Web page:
This self-evaluation is key. I cannot tell you whether your practice is magic or if you’re going through the motions. If you look at your practice and you discover that yes, you have been holding back because you’re too afraid to test the limits of magic, it’s ok. A lot of our hesitation comes from being told that in order for magic to work, we have to believe 100%. This is bullshit. Belief is nice to have because it’s more comfortable than uncertainty but belief is not necessary to magic. If something is only real when you believe in it, then that is called a fantasy. Magic is real, therefore it works whether you believe in it or not. This idea that we have to have an unshakable belief in our magic makes us timid, it makes us stay within the bounds of what can’t be disproven. If we never try to make big, real, tangible change then we never risk being confronted with big, real, tangible failure.
The thing is, magic is not a simple or straightforward practice. Every magician and witch experiences their fair share of spell failure. Sometimes things just don’t work. That’s ok! Witchcraft is complicated and just because something didn’t work, doesn’t mean that magic isn’t real. It just means that something about the spell, your execution, or your understanding of the underlying principles wasn’t quite right.
Magic as self-care is not what I take issue with, I take issue with people calling themselves witches when they’re too afraid to make an actual change in their world. Witchcraft is about reclaiming your power in a world that wants to take it away from you, we cannot let fear keep us small.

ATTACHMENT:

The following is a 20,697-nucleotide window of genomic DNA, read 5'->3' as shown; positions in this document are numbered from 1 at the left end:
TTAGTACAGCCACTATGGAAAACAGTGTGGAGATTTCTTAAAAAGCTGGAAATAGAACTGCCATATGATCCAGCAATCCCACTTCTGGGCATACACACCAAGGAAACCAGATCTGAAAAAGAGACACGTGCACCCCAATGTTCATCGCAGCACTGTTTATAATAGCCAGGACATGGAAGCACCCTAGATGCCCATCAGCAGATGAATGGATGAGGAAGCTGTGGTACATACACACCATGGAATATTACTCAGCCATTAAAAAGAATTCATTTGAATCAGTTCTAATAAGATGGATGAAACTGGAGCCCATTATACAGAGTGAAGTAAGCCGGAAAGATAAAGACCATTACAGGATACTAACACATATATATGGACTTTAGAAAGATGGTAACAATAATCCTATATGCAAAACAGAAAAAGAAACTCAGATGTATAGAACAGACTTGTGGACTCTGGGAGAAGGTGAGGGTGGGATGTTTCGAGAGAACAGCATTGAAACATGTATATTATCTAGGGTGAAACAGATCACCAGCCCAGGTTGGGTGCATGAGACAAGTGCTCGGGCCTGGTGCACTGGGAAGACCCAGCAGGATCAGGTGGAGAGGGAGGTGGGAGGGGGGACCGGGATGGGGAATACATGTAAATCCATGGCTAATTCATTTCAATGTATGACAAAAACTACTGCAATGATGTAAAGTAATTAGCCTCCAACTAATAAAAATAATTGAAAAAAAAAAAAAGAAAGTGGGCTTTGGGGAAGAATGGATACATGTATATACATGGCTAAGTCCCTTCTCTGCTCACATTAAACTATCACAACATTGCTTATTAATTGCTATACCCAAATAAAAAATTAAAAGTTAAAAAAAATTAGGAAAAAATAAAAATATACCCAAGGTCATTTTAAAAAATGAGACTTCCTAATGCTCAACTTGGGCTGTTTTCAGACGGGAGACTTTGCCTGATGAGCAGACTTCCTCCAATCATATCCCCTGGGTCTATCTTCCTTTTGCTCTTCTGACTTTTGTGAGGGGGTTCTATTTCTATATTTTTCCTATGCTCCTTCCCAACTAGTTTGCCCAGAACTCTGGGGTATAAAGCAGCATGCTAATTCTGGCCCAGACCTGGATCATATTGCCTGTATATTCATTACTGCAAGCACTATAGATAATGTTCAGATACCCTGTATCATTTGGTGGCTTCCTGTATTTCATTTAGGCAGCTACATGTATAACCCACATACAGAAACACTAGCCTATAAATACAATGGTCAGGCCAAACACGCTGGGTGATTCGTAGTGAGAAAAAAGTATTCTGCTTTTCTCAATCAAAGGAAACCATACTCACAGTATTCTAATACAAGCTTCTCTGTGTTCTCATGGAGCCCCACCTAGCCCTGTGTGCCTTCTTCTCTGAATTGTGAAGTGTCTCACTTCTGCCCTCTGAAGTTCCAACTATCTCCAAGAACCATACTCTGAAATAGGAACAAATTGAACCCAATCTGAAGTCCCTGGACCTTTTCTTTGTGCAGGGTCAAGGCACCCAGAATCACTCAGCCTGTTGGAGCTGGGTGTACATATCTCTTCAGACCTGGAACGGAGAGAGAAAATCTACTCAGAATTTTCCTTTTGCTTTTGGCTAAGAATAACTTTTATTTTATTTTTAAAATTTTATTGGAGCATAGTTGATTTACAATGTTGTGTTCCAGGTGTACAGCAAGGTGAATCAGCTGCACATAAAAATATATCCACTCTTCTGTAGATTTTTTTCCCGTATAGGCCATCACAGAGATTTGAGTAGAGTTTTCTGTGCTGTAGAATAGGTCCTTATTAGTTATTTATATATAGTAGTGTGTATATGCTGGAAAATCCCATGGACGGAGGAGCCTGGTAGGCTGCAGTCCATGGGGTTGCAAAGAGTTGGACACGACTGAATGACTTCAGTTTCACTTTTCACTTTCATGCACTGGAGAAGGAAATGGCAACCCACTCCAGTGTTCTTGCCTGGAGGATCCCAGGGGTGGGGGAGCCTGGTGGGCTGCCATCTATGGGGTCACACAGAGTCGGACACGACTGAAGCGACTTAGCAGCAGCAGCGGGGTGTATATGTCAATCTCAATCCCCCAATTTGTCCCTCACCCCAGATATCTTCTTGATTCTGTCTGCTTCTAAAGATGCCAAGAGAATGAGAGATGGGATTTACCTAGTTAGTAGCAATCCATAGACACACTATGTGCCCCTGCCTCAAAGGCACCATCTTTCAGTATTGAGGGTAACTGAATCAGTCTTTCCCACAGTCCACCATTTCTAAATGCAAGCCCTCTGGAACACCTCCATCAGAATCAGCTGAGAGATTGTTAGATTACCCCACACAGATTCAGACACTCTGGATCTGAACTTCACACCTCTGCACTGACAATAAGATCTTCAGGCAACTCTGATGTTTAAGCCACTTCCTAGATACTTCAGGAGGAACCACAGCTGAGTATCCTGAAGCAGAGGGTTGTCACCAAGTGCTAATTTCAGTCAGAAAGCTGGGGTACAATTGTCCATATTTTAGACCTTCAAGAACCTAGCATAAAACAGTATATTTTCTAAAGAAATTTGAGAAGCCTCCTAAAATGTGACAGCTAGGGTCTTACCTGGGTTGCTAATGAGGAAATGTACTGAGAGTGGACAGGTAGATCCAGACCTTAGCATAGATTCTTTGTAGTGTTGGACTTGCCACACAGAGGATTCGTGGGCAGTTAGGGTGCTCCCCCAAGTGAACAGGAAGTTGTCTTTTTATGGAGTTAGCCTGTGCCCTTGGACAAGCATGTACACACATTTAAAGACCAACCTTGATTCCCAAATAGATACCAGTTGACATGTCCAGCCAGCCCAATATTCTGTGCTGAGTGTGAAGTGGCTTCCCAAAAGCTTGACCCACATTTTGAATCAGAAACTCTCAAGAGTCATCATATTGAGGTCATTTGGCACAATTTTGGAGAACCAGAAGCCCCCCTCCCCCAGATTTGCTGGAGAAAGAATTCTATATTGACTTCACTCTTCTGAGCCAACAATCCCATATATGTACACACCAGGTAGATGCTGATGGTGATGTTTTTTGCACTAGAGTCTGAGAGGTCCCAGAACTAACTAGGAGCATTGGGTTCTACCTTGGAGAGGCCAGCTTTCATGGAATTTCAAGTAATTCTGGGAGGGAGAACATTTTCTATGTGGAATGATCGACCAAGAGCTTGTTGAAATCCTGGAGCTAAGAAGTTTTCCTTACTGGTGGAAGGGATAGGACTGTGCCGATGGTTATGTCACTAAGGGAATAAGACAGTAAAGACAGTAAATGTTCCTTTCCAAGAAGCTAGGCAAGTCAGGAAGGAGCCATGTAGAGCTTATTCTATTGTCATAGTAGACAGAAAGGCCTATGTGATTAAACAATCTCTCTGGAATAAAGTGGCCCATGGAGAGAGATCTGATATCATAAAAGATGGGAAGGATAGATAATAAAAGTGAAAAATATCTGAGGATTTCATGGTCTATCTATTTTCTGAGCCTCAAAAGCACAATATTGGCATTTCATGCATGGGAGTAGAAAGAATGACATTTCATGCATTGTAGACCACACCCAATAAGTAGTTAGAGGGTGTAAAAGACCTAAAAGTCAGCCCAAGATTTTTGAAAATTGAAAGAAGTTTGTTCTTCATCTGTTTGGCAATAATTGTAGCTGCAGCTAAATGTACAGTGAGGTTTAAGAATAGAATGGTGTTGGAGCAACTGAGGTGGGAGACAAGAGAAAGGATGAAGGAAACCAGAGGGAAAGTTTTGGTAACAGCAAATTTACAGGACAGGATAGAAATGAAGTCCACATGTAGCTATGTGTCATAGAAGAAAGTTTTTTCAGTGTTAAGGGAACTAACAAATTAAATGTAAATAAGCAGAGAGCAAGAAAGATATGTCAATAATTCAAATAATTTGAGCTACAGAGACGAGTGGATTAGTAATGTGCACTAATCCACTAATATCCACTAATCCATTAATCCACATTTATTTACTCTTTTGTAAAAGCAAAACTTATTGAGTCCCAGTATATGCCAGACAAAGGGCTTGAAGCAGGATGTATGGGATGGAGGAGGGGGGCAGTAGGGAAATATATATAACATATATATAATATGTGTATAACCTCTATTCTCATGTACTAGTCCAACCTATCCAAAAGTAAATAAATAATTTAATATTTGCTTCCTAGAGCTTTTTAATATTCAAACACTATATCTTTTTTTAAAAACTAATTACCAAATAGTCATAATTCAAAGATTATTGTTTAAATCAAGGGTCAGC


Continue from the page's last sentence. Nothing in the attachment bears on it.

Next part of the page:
Magic As Transgression
This brings us to why witchcraft and magic seem to have become watered down and performative rather than being truly transformative. Plenty of people are happy to point the finger at witchy girls on Instagram or Twitter, posting aesthetic photos and making it seem like the whole practice is just one big ritualized self-care fantasy but I don’t think that’s fair. I mean, I like those pretty aesthetic photos as much as the next witch! And nothing about those photos being visually appealing makes them inherently shallow or magic-less.
I think the true problem lies elsewhere. I think the problem lies in giant corporations who want to monetize our spiritual practices. I think the problem lies in external policing of our morality structures, superimposing Christian moral ideas onto our spiritualities and making us feel as though we can’t make decisions for ourselves without risking the “law of three” or “karma” coming back to bite us. I think the problem lies in a society that would rather we be quiet, complacent consumers rather than empowered and conscientious individuals.
I stated above that magic is a means of reclaiming our power but you cannot reclaim something if it hasn’t been taken from you first. That is what we must be paying attention to in our crafts. Where do we feel powerless? What societal structures are keeping us from having autonomous power over ourselves? How are we going about dismantling those structures in our own lives and in the world at large?